2014 NFL Draft position breakdown: Defensive line prospects limited
Kirwan: Defensive-line depth is at issue in this NFL Draft. After pass rushers like Jadeveon Clowney or interior guys like Aaron Donald and Louis Nix, there is some value, but the pool empties quickly.
One thing that rang loud and clear in speaking to NFL GMs at last week's owners meeting is this draft class' lack of quality depth along the defensive line. To appreciate what NFL decision makers face, we'll break down the D-line into positions. Among the six D-line positions that have to be secured in this draft, some are better (4-3, right defensive end) than others (nose tackle), especially when considering the talent drop-off after the first few rounds.
I'm estimating 10 defensive linemen will go in the first round, another six in the second and five in the third. The GMs I spoke to suggested teams in need here best fill those needs early or the pool dries up.
1. 4-3 defense '3 technique' defensive tackle: This player must be explosive and capable of penetrating either the A gap (space between the center and guard) or the B gap (space between the guard and tackle). Some of the greatest 3 techs have measured 6-feet and slightly less than 300 pounds. Warren Sapp is the prototype. There have been converted fullbacks, like Henry Melton, who have played it well. Leverage is as critical as first-step quickness. Coaches want guys who are disruptive at the line of scrimmage.
Prospects grading into Rounds 1-3: Aaron Donald (Pitt), Tim Jernigan (Florida State), Will Sutton (Arizona State), Anthony Johnson (LSU), Kelcy Quarles (South Carolina), Dominique Easley (Florida). Overall Grade: B-plus
2. 4-3 defense 'nose tackle:' Known as a '1 technique,' he lines up on one edge of the center. He is usually more stout than the 3 technique, but he must have one-gap penetration skills as well. Many 4-3 teams ask this player to loop around and contain a quarterback in a stunt commonly known as a "pirate stunt." He will be double-teamed at times, especially when the run game comes to his side, and he occasionally will be asked to hold the point of attack.
Prospects grading into Rounds 1-3: Ra'Shede Hageman (Minnesota), Will Sutton (Arizona State), Ego Ferguson (LSU). Overall Grade: C-plus
3. 3-4 defense nose tackle: This player is a wide body who usually lines up on the head of the center and forces a double-team between the center and guard. He can never be driven back by the double-team or one of the blockers will come off the nose and get a linebacker. The traditional size for these players is 6-3 and 335 pounds to 350 pounds.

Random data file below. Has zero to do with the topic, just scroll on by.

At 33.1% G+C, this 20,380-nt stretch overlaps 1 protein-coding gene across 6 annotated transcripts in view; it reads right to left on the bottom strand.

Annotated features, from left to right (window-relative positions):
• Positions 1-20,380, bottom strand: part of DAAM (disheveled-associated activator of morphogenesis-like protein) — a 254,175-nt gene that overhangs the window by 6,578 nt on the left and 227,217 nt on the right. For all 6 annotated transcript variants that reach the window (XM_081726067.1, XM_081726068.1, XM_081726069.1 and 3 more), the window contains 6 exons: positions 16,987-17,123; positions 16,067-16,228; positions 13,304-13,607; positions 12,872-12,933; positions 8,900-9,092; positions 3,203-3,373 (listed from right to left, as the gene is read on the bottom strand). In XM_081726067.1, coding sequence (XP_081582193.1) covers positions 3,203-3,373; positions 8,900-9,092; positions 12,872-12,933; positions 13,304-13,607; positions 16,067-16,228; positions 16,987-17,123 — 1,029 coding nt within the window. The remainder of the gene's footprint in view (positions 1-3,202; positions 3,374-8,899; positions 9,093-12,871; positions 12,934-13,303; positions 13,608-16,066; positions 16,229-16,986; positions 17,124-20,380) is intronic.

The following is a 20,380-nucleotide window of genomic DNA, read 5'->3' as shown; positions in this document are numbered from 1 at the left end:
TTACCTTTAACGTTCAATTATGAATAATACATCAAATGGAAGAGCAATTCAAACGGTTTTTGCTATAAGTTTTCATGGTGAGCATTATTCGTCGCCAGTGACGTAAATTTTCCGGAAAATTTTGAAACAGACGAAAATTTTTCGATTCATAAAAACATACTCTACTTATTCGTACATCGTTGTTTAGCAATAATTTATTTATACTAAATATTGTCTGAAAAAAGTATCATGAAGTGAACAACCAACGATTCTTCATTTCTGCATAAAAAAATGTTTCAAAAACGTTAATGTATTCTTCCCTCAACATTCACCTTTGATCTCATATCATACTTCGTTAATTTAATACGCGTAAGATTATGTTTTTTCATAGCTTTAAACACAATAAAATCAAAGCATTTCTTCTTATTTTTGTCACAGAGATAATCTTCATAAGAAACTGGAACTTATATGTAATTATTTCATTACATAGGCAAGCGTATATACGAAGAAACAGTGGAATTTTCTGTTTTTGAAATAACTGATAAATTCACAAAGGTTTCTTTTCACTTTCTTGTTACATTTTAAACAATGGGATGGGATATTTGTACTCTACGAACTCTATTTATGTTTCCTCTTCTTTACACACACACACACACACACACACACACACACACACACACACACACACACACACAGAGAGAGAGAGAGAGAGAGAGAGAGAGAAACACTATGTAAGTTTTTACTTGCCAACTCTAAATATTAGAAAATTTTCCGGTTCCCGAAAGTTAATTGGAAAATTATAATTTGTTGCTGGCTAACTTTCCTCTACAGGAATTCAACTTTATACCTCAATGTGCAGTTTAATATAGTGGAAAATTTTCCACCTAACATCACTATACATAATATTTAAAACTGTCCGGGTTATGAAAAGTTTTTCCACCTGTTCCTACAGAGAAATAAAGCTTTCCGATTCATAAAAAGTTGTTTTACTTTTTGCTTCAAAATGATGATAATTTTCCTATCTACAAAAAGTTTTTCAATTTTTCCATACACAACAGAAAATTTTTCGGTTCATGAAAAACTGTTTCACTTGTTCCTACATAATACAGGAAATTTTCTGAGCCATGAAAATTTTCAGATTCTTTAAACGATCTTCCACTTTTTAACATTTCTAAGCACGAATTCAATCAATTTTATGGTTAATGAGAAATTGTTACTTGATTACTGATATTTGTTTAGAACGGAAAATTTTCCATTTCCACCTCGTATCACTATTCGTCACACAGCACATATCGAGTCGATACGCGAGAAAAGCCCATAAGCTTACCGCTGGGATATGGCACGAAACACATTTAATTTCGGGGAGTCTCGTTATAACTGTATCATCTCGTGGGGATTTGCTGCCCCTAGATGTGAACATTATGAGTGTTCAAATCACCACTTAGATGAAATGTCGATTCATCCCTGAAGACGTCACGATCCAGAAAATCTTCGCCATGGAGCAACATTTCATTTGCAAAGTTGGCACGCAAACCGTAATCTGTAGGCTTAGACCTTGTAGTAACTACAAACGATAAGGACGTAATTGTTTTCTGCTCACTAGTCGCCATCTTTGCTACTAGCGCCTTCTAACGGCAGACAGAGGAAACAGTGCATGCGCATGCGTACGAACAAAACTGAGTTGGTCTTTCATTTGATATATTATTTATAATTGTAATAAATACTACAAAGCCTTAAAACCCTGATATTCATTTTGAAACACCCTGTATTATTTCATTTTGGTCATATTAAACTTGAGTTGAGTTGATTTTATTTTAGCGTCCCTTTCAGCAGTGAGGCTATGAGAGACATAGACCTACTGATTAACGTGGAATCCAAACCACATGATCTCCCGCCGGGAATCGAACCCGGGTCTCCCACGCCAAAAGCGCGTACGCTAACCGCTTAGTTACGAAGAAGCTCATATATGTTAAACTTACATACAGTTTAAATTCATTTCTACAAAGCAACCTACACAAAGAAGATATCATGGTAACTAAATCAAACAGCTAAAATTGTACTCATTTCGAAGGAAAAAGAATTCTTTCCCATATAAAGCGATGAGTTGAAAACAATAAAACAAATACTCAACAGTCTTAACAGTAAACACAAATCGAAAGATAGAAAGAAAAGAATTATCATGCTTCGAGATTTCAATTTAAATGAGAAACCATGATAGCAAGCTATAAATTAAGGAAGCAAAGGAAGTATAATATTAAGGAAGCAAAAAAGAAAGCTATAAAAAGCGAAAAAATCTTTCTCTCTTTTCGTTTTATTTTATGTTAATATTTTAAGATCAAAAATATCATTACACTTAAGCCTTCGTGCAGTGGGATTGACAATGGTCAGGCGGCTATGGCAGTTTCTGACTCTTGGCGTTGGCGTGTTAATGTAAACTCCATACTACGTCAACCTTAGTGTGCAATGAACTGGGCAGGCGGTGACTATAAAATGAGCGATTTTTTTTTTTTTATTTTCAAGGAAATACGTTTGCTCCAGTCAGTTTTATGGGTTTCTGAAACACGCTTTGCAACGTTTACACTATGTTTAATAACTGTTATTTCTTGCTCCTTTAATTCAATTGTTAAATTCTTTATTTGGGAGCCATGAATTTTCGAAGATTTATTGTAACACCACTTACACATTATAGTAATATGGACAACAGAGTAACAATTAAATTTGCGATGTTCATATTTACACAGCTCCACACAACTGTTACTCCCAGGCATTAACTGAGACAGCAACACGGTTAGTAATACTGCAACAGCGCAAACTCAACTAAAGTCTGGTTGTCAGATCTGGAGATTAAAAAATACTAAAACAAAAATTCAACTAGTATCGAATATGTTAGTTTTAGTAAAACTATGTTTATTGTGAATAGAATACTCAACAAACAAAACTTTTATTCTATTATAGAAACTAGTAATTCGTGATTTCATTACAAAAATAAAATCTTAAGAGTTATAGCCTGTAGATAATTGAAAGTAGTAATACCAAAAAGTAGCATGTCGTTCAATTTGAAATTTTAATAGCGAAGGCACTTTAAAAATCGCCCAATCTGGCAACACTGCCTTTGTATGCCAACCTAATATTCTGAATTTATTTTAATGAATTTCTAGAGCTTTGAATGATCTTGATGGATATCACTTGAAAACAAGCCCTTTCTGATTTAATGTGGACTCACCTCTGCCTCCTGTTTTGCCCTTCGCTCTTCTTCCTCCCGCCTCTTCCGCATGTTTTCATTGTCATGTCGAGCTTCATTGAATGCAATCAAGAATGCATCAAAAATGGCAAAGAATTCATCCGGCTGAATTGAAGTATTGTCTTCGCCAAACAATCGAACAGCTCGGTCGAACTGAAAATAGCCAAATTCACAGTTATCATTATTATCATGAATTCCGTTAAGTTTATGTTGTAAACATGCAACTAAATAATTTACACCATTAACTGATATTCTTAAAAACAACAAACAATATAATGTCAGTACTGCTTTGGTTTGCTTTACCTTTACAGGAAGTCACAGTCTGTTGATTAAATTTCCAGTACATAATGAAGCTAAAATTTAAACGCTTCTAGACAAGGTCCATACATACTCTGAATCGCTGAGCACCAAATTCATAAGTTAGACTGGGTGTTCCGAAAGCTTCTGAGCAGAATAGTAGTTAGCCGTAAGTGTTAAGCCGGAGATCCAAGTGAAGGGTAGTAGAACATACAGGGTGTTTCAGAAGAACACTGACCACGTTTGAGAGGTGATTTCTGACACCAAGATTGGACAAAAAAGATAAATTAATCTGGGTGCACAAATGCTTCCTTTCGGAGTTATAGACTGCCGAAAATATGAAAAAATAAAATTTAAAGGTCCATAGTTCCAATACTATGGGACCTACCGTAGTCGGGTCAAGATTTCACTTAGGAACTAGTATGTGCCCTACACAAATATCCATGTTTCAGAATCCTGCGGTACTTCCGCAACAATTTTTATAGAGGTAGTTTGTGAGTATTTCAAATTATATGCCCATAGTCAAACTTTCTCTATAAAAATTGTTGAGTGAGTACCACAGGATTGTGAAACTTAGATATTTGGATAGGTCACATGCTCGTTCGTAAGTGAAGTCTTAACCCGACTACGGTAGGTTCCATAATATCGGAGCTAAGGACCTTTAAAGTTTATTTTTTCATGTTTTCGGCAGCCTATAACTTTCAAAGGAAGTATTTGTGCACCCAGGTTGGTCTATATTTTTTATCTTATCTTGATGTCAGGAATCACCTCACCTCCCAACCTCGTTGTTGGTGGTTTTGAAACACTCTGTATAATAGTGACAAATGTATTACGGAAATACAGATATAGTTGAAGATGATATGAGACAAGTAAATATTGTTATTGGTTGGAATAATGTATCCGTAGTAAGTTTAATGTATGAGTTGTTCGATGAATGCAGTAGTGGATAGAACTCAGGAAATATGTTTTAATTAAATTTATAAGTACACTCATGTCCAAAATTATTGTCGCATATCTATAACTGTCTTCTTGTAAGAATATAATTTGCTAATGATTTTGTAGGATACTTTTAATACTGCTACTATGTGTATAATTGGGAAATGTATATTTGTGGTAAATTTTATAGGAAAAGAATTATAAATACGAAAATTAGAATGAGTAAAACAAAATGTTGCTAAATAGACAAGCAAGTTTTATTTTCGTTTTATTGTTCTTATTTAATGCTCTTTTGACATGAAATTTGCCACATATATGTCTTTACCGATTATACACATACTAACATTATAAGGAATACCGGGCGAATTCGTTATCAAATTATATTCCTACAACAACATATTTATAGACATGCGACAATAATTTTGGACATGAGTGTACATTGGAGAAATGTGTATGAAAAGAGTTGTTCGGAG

Prospects grading into Rounds 1-3: Louis Nix (Notre Dame). Two more -- Daniel McCullers (Tennessee), and Ray Carrethers (Arkansas State) -- have an outside chance, but likely will go in later rounds. Overall Grade: C
4. 3-4 defense '5 technique:' He's termed a defensive end, but often plays like a tackle. He often lines up over the offensive tackle and is asked to "two gap" the tackle, which means strike the offensive tackle, lock out your arms for separation and be responsible for the B or C gap. Teams are looking for tall players at least 6-4 and bulky enough not to get pushed around (275 pounds-300 pounds).
Prospects grading into Rounds 1-3: Hageman, Stephon Tuitt (Notre Dame), Josh Mauro (Stanford) -- and later in the draft, Taylor Hart (Oregon), Shamar Stephen (UConn), DeAndre Coleman (Cal) and Brent Urban (Virginia). Overall Grade: B
5. 4-3 defense right defensive end: He is a pass rusher first and foremost, but if he plays on run downs he better be physical enough to play or offenses will wear him out on first and second downs, leaving him too tired to rush the QB. Flexibility to beat a tackle on an edge and burst off the blocker is important, so height and long arms really help.
Prospects grading into Rounds 1-3: Clowney (South Carolina), Kalil Mack (Buffalo), Anthony Barr (UCLA), Dee Ford (Auburn) -- then in later rounds, Carl Bradford (Arizona State), Jackson Jeffcoat (Texas) and DeMarcus Lawrence (Boise State). (Note: Many of these players are viewed as potential 3-4 outside linebacker candidates, but for our purposes here, we're talking about guys with their hand on the ground. Overall Grade: A-minus
6. 4-3 defense left defensive end: The 4-3 left defensive end is similar to the 3-4 '5 technique' in physical stature but may possess more first-step quickness to take a gap and rush.
Prospects grading into Rounds 1-3: #1 Kony Ealy (Missouri), Scott Crichton (Oregon State), Trent Murphy (Stanford) -- and later in the draft, Kareem Martin (North Carolina). Overall Grade: B-minus
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